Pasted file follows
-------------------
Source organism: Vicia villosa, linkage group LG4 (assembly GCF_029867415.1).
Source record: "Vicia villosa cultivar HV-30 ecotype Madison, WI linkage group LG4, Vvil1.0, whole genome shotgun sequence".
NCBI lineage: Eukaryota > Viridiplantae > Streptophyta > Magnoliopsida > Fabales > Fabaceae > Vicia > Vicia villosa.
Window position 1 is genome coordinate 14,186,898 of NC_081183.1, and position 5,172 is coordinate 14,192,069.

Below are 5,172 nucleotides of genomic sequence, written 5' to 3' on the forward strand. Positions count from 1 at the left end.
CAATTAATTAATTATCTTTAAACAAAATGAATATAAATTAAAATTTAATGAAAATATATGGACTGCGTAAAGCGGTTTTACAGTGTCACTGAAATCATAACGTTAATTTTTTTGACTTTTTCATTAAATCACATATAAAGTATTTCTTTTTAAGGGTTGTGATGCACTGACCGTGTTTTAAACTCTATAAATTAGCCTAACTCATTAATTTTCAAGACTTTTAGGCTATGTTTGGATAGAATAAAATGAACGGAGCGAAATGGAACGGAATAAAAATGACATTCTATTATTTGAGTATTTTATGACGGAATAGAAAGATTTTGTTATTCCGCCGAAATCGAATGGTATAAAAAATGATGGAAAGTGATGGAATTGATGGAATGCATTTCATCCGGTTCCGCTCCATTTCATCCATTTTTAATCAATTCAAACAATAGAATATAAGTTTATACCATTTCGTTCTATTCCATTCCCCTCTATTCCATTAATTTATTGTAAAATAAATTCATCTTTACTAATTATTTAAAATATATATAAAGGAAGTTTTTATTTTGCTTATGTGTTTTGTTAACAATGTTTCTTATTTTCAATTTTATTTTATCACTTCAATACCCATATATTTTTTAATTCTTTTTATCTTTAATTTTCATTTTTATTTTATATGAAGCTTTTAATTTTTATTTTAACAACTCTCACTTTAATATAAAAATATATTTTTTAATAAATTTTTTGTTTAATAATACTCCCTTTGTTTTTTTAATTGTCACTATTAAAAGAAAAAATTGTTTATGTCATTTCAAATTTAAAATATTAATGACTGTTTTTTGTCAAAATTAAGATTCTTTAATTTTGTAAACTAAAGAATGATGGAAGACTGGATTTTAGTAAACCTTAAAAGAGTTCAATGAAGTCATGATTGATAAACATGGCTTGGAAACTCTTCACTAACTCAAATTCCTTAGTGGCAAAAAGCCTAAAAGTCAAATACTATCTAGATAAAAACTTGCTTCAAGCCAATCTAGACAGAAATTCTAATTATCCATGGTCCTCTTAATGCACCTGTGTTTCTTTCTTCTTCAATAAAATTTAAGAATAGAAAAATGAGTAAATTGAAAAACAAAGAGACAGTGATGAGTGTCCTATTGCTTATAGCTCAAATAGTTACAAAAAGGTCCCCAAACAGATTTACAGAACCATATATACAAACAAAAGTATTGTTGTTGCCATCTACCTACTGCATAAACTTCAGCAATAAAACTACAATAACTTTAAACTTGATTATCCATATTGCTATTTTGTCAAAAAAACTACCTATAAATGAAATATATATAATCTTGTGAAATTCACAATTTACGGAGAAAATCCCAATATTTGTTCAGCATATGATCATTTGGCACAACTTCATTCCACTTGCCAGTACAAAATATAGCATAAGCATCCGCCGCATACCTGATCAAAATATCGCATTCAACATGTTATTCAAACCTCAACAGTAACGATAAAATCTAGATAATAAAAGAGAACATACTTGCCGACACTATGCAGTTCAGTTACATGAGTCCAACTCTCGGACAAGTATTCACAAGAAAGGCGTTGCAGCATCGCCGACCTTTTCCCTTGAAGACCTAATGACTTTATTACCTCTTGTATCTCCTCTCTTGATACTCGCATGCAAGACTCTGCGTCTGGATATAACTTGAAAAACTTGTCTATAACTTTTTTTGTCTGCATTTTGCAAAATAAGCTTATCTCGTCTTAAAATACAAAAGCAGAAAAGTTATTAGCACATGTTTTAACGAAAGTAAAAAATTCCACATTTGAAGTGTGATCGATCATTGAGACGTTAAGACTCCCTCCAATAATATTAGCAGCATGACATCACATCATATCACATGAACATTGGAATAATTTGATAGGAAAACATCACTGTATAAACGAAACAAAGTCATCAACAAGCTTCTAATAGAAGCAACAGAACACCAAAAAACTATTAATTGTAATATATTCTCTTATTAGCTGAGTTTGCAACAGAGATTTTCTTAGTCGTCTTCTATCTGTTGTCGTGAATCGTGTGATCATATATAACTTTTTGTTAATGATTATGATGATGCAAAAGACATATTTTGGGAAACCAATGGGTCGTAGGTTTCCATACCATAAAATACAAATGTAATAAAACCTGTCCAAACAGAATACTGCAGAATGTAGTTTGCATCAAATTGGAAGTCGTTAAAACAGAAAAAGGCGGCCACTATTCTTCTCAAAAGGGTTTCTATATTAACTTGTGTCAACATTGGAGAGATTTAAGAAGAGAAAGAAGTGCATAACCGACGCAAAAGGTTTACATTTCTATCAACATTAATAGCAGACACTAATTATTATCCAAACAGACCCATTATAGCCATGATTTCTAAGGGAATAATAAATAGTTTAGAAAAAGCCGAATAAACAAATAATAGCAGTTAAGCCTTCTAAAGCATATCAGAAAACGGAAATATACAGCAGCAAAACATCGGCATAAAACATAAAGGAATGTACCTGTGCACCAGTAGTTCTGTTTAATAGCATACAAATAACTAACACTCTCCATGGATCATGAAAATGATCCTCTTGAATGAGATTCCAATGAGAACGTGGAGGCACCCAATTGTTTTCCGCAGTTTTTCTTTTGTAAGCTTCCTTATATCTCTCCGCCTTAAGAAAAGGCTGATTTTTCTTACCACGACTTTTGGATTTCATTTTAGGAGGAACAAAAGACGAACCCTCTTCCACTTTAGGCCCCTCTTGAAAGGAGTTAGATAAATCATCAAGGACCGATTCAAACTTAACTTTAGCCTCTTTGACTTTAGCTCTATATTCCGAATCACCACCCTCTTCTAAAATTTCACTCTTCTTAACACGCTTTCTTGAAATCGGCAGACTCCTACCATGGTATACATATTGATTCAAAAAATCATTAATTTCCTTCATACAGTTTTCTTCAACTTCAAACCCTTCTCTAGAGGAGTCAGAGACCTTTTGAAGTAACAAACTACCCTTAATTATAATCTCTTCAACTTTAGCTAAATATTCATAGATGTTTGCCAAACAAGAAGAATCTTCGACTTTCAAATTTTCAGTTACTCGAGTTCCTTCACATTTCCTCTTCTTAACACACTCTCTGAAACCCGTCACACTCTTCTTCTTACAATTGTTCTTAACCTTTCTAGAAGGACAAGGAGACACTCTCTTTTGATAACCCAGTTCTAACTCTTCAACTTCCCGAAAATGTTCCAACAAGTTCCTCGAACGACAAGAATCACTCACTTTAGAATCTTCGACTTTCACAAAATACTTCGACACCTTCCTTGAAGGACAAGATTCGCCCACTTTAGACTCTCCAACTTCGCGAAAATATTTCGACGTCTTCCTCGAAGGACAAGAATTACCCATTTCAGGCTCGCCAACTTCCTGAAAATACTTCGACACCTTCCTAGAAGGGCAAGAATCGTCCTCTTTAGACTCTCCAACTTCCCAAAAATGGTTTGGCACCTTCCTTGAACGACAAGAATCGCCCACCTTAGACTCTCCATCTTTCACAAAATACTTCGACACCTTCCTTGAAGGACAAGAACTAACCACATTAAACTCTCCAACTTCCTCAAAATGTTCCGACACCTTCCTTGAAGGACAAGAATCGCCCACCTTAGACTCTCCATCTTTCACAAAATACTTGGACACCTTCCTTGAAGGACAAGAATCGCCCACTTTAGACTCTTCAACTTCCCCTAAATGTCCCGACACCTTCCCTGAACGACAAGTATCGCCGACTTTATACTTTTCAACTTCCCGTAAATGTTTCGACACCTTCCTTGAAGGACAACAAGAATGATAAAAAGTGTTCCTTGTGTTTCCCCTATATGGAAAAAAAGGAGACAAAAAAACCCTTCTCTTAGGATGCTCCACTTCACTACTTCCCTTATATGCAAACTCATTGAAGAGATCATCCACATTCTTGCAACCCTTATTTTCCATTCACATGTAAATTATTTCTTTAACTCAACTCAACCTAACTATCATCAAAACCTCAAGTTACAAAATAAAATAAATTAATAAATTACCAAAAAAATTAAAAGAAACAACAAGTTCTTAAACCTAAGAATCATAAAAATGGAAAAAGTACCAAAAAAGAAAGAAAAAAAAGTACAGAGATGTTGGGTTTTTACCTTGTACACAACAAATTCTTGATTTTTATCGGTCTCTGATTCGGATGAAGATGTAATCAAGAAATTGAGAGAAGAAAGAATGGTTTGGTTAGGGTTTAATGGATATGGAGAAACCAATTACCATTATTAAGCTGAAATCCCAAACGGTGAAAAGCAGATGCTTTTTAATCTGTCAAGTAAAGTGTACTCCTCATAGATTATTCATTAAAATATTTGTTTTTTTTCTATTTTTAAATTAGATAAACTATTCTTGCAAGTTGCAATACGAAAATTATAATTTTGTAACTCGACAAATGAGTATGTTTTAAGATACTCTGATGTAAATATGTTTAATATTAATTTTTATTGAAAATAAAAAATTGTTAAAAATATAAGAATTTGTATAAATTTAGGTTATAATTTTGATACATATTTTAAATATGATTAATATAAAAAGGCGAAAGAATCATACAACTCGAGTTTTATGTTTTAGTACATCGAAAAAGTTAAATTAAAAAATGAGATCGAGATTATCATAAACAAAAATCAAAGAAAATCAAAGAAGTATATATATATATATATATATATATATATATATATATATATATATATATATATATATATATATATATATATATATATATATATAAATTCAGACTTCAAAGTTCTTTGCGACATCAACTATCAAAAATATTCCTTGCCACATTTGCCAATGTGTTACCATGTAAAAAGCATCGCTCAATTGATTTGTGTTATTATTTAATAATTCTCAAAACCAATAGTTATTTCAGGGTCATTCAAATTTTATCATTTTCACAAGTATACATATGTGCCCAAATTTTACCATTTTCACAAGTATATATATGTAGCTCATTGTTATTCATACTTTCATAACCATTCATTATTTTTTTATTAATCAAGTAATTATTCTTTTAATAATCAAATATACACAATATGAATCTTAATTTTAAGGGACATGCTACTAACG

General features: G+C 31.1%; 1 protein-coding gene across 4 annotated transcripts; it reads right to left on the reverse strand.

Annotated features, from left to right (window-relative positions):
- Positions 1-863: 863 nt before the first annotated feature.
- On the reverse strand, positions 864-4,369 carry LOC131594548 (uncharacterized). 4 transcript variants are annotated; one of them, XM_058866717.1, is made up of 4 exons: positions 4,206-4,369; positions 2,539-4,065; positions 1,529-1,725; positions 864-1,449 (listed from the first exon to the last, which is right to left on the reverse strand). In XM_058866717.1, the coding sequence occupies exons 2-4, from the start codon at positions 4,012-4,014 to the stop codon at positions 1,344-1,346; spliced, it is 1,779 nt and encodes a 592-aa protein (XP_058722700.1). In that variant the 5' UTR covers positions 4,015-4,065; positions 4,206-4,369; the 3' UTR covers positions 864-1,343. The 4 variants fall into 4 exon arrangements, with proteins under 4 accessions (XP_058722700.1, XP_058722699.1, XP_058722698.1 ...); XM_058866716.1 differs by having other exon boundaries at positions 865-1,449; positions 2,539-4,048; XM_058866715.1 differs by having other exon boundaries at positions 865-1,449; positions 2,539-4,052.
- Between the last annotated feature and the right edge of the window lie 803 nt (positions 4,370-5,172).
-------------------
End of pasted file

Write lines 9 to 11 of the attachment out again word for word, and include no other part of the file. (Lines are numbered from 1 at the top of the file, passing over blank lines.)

- Positions 1-863: 863 nt before the first annotated feature.
- On the reverse strand, positions 864-4,369 carry LOC131594548 (uncharacterized). 4 transcript variants are annotated; one of them, XM_058866717.1, is made up of 4 exons: positions 4,206-4,369; positions 2,539-4,065; positions 1,529-1,725; positions 864-1,449 (listed from the first exon to the last, which is right to left on the reverse strand). In XM_058866717.1, the coding sequence occupies exons 2-4, from the start codon at positions 4,012-4,014 to the stop codon at positions 1,344-1,346; spliced, it is 1,779 nt and encodes a 592-aa protein (XP_058722700.1). In that variant the 5' UTR covers positions 4,015-4,065; positions 4,206-4,369; the 3' UTR covers positions 864-1,343. The 4 variants fall into 4 exon arrangements, with proteins under 4 accessions (XP_058722700.1, XP_058722699.1, XP_058722698.1 ...); XM_058866716.1 differs by having other exon boundaries at positions 865-1,449; positions 2,539-4,048; XM_058866715.1 differs by having other exon boundaries at positions 865-1,449; positions 2,539-4,052.
- Between the last annotated feature and the right edge of the window lie 803 nt (positions 4,370-5,172).